| June 30
June 30 Victims of the Ponzi schemes of Bernard
Madoff and Allen Stanford, two of the largest in U.S. history,
suffered setbacks on Monday as the U.S. Supreme Court refused to
hear appeals in two cases seeking to recoup more money for them.
In the Madoff case, the court rejected a request by Irving
Picard, the trustee liquidating Bernard L. Madoff Investment
Securities LLC, to review the dismissal of his claims against
banks he accused of enabling Madoff's fraud.
Separately, the court rejected a request by Ralph Janvey, a
receiver unwinding Stanford's businesses, to review a ruling
that blocked him from pursuing claims against Stanford employees
on behalf of the receivership's creditors, not the businesses
In both cases, lower courts concluded that Picard and Janvey
lacked standing to bring their respective claims.
The Supreme Court did not give reasons for its decisions,
which leave intact a June 2013 ruling in the Madoff case by the
federal appeals court in New York, and an August 2013 ruling in
the Stanford case by the federal appeals court in New Orleans.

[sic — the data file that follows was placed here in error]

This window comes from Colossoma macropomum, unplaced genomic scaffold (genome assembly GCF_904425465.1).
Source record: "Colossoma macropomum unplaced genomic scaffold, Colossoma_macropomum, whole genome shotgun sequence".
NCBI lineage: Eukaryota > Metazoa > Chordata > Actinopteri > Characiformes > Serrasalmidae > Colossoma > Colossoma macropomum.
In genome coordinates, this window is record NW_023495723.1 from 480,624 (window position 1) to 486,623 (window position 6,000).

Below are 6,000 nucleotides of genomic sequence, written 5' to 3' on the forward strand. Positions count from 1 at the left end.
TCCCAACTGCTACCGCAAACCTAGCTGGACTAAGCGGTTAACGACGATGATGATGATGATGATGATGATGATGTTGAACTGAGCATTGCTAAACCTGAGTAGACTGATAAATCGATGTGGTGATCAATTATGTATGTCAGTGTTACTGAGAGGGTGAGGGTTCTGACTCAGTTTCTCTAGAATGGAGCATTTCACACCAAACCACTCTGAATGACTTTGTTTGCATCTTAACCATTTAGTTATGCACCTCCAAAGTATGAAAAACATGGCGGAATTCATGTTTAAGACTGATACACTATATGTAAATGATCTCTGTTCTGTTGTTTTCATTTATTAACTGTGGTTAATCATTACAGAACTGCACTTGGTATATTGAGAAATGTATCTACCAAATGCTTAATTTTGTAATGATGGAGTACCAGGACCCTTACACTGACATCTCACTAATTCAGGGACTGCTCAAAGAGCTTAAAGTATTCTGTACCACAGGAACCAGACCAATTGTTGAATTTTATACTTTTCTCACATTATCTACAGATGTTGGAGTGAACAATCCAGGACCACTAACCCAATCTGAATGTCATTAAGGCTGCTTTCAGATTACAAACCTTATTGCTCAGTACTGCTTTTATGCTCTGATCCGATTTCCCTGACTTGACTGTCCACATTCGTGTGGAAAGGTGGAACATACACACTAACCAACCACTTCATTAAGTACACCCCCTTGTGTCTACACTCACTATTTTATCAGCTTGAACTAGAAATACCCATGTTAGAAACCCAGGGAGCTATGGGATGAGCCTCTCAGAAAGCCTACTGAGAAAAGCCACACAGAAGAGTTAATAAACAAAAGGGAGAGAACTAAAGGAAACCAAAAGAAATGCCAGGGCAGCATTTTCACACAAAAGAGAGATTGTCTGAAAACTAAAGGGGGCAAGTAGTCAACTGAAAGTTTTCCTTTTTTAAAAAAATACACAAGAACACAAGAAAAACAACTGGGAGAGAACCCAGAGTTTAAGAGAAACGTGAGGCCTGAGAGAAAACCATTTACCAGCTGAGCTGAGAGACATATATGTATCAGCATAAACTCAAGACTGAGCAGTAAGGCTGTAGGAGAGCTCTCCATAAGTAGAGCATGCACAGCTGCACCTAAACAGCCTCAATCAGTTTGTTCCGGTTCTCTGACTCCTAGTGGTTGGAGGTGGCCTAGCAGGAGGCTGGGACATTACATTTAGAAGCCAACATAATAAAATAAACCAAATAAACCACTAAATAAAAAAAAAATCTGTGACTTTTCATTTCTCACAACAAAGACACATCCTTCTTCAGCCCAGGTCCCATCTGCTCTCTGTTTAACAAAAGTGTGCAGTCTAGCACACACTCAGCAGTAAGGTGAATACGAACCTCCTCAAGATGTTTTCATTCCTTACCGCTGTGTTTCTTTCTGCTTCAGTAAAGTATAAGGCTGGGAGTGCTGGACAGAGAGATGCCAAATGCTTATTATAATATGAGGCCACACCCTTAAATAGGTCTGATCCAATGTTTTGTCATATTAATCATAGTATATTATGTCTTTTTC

Representatives for Picard and Janvey were not immediately
available to comment.
Picard has recovered about $9.82 billion for former Madoff
customers, who he has estimated lost $17.5 billion of principal
in a decades-long fraud uncovered in December 2008. A Ponzi
scheme is one in which the early investors are usually paid high
returns using money from later investors.
Picard had sued banks including JPMorgan Chase & Co,
Britain's HSBC Holdings Plc, Italy's UniCredit SpA
and Switzerland's UBS AG over their dealings
JPMorgan, which was Madoff's main bank, was dropped from the
case after reaching a $325 million settlement with Picard in
January, part of a $2.6 billion global resolution of federal and
private Madoff claims.
Stanford's estimated $7.2 billion fraud was based on the
sale of bogus certificates of deposit issued by Antigua-based
Stanford International Bank to customers who thought the CDs
were safe. The Ponzi scheme was uncovered in February 2009.
Janvey won court approval for an initial $55 million
distribution to CD investors in April 2013.
Madoff, 76, is serving a 150-year prison term after pleading
guilty in March 2009. Stanford, 64, is serving a 110-year term
following his jury conviction in March 2012.
The cases are Picard v. JPMorgan Chase & Co et al, U.S.
Supreme Court, No. 13-448; and Janvey v. Alguire et al, U.S.
Supreme Court, No. 13-913.
(Reporting by Jonathan Stempel in New York; Editing by Grant